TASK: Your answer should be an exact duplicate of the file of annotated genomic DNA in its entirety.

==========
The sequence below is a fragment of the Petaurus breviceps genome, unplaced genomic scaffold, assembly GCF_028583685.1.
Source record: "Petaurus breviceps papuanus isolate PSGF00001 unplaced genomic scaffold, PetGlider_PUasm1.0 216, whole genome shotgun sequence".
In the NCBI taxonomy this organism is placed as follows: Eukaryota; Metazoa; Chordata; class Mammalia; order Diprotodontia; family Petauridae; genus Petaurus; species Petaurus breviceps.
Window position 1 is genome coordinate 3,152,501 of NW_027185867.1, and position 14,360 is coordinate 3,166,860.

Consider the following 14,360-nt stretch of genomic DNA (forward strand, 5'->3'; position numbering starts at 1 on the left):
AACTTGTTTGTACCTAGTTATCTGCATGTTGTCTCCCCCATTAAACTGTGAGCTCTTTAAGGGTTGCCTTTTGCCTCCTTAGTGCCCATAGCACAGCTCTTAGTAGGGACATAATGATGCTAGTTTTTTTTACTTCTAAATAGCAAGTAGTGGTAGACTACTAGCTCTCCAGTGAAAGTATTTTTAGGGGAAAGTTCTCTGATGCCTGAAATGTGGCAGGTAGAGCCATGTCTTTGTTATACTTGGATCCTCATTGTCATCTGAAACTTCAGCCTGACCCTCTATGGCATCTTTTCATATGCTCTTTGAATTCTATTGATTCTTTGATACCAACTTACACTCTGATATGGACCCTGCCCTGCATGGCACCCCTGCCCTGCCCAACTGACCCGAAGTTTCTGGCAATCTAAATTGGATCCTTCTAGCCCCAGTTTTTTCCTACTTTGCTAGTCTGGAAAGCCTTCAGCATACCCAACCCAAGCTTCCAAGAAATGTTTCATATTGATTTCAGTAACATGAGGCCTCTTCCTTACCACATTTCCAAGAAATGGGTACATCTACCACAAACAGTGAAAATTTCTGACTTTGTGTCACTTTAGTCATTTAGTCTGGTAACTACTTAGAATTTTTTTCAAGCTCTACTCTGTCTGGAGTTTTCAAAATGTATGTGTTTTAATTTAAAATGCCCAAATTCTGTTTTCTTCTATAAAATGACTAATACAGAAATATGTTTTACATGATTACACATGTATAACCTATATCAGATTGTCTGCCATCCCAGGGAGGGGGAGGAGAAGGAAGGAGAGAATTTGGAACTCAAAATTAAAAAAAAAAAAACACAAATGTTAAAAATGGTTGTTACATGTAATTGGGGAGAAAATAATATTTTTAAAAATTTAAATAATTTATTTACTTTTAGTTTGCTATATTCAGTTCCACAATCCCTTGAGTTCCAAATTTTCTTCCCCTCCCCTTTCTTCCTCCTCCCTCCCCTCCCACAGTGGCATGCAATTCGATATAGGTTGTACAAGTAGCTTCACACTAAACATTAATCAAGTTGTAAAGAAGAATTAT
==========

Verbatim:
The sequence below is a fragment of the Petaurus breviceps genome, unplaced genomic scaffold, assembly GCF_028583685.1.
Source record: "Petaurus breviceps papuanus isolate PSGF00001 unplaced genomic scaffold, PetGlider_PUasm1.0 216, whole genome shotgun sequence".
In the NCBI taxonomy this organism is placed as follows: Eukaryota; Metazoa; Chordata; class Mammalia; order Diprotodontia; family Petauridae; genus Petaurus; species Petaurus breviceps.
Window position 1 is genome coordinate 3,152,501 of NW_027185867.1, and position 14,360 is coordinate 3,166,860.

Consider the following 14,360-nt stretch of genomic DNA (forward strand, 5'->3'; position numbering starts at 1 on the left):
AACTTGTTTGTACCTAGTTATCTGCATGTTGTCTCCCCCATTAAACTGTGAGCTCTTTAAGGGTTGCCTTTTGCCTCCTTAGTGCCCATAGCACAGCTCTTAGTAGGGACATAATGATGCTAGTTTTTTTTACTTCTAAATAGCAAGTAGTGGTAGACTACTAGCTCTCCAGTGAAAGTATTTTTAGGGGAAAGTTCTCTGATGCCTGAAATGTGGCAGGTAGAGCCATGTCTTTGTTATACTTGGATCCTCATTGTCATCTGAAACTTCAGCCTGACCCTCTATGGCATCTTTTCATATGCTCTTTGAATTCTATTGATTCTTTGATACCAACTTACACTCTGATATGGACCCTGCCCTGCATGGCACCCCTGCCCTGCCCAACTGACCCGAAGTTTCTGGCAATCTAAATTGGATCCTTCTAGCCCCAGTTTTTTCCTACTTTGCTAGTCTGGAAAGCCTTCAGCATACCCAACCCAAGCTTCCAAGAAATGTTTCATATTGATTTCAGTAACATGAGGCCTCTTCCTTACCACATTTCCAAGAAATGGGTACATCTACCACAAACAGTGAAAATTTCTGACTTTGTGTCACTTTAGTCATTTAGTCTGGTAACTACTTAGAATTTTTTTCAAGCTCTACTCTGTCTGGAGTTTTCAAAATGTATGTGTTTTAATTTAAAATGCCCAAATTCTGTTTTCTTCTATAAAATGACTAATACAGAAATATGTTTTACATGATTACACATGTATAACCTATATCAGATTGTCTGCCATCCCAGGGAGGGGGAGGAGAAGGAAGGAGAGAATTTGGAACTCAAAATTAAAAAAAAAAAAACACAAATGTTAAAAATGGTTGTTACATGTAATTGGGGAGAAAATAATATTTTTAAAAATTTAAATAATTTATTTACTTTTAGTTTGCTATATTCAGTTCCACAATCCCTTGAGTTCCAAATTTTCTTCCCCTCCCCTTTCTTCCTCCTCCCTCCCCTCCCACAGTGGCATGCAATTCGATATAGGTTGTACAAGTAGCTTCACACTAAACATTAATCAAGTTGTAAAGAAGAATTAT